I love Lesley's ability to out think me.

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For me, particularly from a mtb perspective (with its petrol head problem), the sport has its roots in control over, rather than being in balance with nature. We grew up digging up jumps, cutting down trees, riding over footpaths, clashing with other land users as if we had some right to be there and it was our playground. No respect for nature at all.

There’s also the ego playing a part here, always wanting to go faster, bigger, more “gnarly”. I grew up with brands telling me to “never stop exploring” or “the search” and selling me a dream of a life of a pro athlete that isn’t actually possible (or with the benefit of hindsight, desirable). I think for some of my peers this has contributed some serious mental health challenges over the years, when faced with the reality of life.

We’re always being sold more, another holiday, a new board/bike etc, bigger, better, faster. More, more, more….I’ve recently realised for me, these toys are just tools to get in flow in nature. And actually, I can do that in a pair of trainers from my back door.

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Thanks for this Lesley! Resonates massively

I feel so strongly that we/the outdoor community have a special agency, capacity and duty to respond to converging crises in front of us. We should be the ones instilling nature connection & stewardship in others, understanding how to work with the power of diversity & authenticity and willing challenge the status quo.

This is all possible, many of us are already living change through what sport/adventure/time outside has given us. Similar to Alex's point below, a lot of where my thoughts are is where to work with and against our industry which really isn't on the same page by in large

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This is one of the most important pieces I have read on this topic. The two things that stand out to me are the parts on imperfection and true leadership.

On imperfection, it is such a valuable way to talk about "imperfect activism" when you relate it to the idea of a "perfect day" on the mountain (and how rare these days actually are) or the fact that imperfection and failure are actually ways that we in the action sports community build community. I have never thought of it like this before and it actually makes me quite sad to think how many comments I see from people in the action sports community asking "how did you get to the alps - by plane?" or "what's your snowboard made out of - oil?" etc etc. You are so right, ordinarily we celebrate the amount of failures it takes to achieve a new trick or line. Why are we in the outdoor and action sports community so fixated on the individual and the need for everyone to automatically be perfect when it comes to activism?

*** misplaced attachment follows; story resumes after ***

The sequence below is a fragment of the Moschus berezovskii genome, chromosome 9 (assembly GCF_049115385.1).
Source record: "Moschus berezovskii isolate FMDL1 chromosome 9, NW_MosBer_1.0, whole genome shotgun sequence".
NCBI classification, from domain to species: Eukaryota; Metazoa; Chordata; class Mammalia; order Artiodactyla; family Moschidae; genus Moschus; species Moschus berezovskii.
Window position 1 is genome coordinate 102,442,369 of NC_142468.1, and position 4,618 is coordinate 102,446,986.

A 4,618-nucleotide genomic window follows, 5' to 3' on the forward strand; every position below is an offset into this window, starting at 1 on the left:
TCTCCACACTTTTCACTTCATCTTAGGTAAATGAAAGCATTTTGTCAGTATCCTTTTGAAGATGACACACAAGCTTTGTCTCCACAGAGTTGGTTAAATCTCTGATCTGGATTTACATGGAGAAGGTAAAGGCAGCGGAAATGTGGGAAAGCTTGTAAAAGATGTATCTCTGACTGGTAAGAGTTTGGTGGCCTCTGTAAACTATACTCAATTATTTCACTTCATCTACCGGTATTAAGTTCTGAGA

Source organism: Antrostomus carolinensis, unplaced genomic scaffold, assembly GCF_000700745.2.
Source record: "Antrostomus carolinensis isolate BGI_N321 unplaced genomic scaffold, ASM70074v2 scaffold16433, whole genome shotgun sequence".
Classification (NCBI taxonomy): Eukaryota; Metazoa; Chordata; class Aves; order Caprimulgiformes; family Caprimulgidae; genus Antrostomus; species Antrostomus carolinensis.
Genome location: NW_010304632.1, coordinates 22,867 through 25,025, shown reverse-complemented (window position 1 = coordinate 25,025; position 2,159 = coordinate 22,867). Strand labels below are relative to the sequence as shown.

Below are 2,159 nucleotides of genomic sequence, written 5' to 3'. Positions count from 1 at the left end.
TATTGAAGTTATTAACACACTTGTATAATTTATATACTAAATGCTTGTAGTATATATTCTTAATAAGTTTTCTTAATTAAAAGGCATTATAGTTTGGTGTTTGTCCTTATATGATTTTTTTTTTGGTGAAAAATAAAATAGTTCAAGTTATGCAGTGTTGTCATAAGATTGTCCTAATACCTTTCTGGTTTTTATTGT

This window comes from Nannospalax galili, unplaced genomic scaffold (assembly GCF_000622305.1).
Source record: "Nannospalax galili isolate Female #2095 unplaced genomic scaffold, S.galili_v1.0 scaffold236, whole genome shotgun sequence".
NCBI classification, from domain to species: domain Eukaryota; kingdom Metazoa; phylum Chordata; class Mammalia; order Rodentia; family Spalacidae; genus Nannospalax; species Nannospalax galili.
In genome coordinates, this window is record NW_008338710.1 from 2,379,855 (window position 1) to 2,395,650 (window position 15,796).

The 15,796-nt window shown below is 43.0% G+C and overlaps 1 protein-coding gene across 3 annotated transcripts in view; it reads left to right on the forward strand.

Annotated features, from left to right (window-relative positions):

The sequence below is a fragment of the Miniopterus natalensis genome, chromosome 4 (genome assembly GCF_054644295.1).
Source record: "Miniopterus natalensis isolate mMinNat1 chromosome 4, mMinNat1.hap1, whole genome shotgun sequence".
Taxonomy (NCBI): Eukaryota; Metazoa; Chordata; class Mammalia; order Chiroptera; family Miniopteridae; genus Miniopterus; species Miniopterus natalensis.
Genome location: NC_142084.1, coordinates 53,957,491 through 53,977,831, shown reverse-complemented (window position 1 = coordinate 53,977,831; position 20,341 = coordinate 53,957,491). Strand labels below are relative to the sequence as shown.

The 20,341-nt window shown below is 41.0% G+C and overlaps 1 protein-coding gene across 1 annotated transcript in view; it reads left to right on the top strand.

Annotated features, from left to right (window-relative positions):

That brings me to the next part that stood out to me - true leadership. I, like other comments here, think this comes down in large part to the industry itself. I see a systemic lack of leadership (obviously with exceptions being companies like Patagonia, Finisterre, Picture etc) from the industry when it comes to the climate crisis and protecting nature. The reason a lot of us got into action sports to begin with is because we wanted to get away from the competitive and win at all costs attitude you would find in traditional sports. I feel the industry has a lot of work to do to bring back this sense of community and shared understanding - all progressing forwards together with the shared goal of landing that trick or scoring that perfect powder turn (or having a stable climate in the future).

I think this is acutely obvious through the outdoor industries response to the climate crisis. So many brands simply try to sell us this as an individual problem to solve by buying their new "sustainable" jacket or promoting an athlete driving an expensive electric car as the solution. The response to the climate crisis desperately needs some of those qualities that Lesley mentions above; "creativity, courage, collaboration, respect, resilience, self-awareness, humility, clear-headedness, and clarity and precision of action". Not more endless focus on the individual and a competition between brands to sell the most "sustainable" product. The industry needs to come together and understand that they have an absolutely crucial leadership role here. It should not just be up to a few brands - the whole industry needs to be the ones pushing for collective action and using their power to help the community drive political change to deal with the climate crisis.

When you see the response from the surf industry to the Big Sea it feels like there is a very long way to go.

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